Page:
Hi, my name is Carrie and I have a thinking disability! (Hi, Carrie, echoes my tribe – in my head). This disability is called ‘literal thinking’ and what it means is that if you tell me something I will believe you. Literally. It will not occur to me that you are exaggerating, or wrong. I will just believe it, usually to my peril. Now, not being a complete moron, I have learned that this is a fallacy and that I have to adapt to the real world, but literal thinking is my default, going right back to when I was two and the sociopathic three year old next door told me he had a dragon living in his closet and if I took off all my clothes he’d let me see it. He passed my elaborate verification ritual (me saying really?) and fortunately for my emotional well-being someone discovered us just in time.
But anyway, for those of you who have or know small children, there are RAGING debates (and by raging, I mean if there were SUPER ALL CAPS it would be appropriate) in terms of how to parent one’s children. I’ll use the term helicopter and tiger which are somewhat inflammatory, but the basic idea is you are either ultra-protective to ensure your kid’s self-esteem is nurtured while they are little and they only know love, joy and support. These folks would sooner decapitate a lion than administer a spanking and some think that even using the word ‘no’ can cause developmental problems. Tiger parents, on the other hand adopt a more ‘surivival of the fittest’ mentality to parenting. Consequences are the best teacher! No, I’m not going to protect you from the world, you’re going to learn to survive, damn it! Go ahead, stick your Barbie (or GI Joe) in the light socket Johnny! Time you learned that Mother Nature is no cream puff!
So obviously I’m exaggerating, but there are camps, people. This is serious! As soon as I learned I had a viable fetus I was plunged into this scary world, where one wrong choice can ruin a life! It’s worse than bridal magazines! Positive discipline! Boundaries and consequences! Free range! Blanket Time! Tie your baby to your body for the fourth trimester so it doesn’t get separation anxiety! Let them cry for hours – it strengthens their lungs and they’re 2 months old; they have to learn to cope!! Carried to the extreme, both camps are clearly dangerously absurd but what’s even more absurd to me is that I, the world’s most literal thinker (after my Mom and three year old), can see that this is NOT a black and white thing. So I’ll go back to my leadership training because maybe that’s why this is so obvious to me.
Situational Leadership says that you employ as much hands on direction as someone needs in their phase of development. Brand new employees need you to stand over them and tell them how to count the cash or find the bathroom. This is how they learn and become successful. The manager who stands over a three year employee telling them how to do their job is, frankly, a social moron who is called a ‘micro-manager’, whom everyone hates and won’t work for. Here’s the trick though…if you never give the employee a chance to do it for themselves, both of you will eventually get used to you giving them minute daily direction and you might as well not even have an employee and they will secretly seethe with hatred and resentment towards your controlling ways. At least, I suppose so. Theoretically. Ahem.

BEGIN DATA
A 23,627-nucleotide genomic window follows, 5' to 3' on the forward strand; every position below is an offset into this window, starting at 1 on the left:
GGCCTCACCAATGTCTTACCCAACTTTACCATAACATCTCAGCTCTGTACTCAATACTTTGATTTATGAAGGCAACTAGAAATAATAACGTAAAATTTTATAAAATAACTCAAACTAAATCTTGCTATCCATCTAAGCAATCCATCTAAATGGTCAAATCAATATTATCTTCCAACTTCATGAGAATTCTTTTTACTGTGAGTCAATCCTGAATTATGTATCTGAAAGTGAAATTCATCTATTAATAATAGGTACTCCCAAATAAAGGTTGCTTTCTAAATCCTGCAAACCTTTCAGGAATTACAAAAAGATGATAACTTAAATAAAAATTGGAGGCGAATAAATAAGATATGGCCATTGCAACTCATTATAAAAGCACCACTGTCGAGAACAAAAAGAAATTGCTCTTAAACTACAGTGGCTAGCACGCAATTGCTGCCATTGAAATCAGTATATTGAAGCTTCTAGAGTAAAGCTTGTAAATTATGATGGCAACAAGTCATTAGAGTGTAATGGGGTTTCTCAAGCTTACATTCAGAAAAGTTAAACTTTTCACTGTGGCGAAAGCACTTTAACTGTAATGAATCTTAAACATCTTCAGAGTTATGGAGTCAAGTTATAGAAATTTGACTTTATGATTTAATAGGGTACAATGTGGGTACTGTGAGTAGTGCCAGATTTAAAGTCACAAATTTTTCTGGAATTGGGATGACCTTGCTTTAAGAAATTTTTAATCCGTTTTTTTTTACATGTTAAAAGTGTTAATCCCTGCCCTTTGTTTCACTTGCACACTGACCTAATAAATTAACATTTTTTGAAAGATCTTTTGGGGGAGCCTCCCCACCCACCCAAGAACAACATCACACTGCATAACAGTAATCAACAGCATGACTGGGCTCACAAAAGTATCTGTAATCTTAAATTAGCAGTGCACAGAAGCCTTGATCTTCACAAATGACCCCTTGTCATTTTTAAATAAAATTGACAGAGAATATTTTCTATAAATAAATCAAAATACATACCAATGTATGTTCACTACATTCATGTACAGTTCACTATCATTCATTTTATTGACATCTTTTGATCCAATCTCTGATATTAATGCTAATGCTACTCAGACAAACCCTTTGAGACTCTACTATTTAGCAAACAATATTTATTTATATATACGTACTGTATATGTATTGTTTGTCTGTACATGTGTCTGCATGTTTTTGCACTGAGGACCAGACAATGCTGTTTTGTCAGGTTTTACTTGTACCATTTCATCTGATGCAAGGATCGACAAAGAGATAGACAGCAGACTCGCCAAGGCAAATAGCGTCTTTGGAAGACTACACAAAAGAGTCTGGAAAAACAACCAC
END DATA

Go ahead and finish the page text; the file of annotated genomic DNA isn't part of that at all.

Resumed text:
So to my way of thinking, we should be having a big ol’ switcheroo…the helicopter people should get all the infants. They can nurture them and be positive and not say no, and cuddle and be really super hands on because, really, babies pretty much suck at making good decisions. Consider that their basic survival strategy is depriving the only people in the world who give a crap about them of sleep and sanity, peppered with non-stop crying and strategic bodily waste elimination? They are not capable of ‘surviving’ and NEVER learn from their mistakes. Trust me…I’ve had 3 infants in rapid succession.
On the other hand, I’ve also spent time with 3 and 4 year olds who are still being micro-managed and these kids would make anyone who didn’t share DNA with them want to barf. They are, to a kid, either nervous and neurotic to the point of possibly needing therapy or complete terrors! And this is saying a lot because three year olds in general have the social skills and empathy of chief mafia enforcers. Even the ones who are told ‘no’ don’t usually take it as an option but the ones who’ve never heard it pretty much surpass most third world dictators for tyrannical practices. So let’s have the tiger parents get all the two year olds and drill some sense in to them.
So there you go…my utopian solution is take a personality test and depending where you fall, you either get babies or three year olds. Or…employing NON-literal thinking (it’s tough, but I’ve had to learn this) maybe we can employ different strategies at different stages of development and NOT pick one parenting strategy, label ourselves, stay in the box and never flex based on our kids’ temperaments and needs. Just sayin’…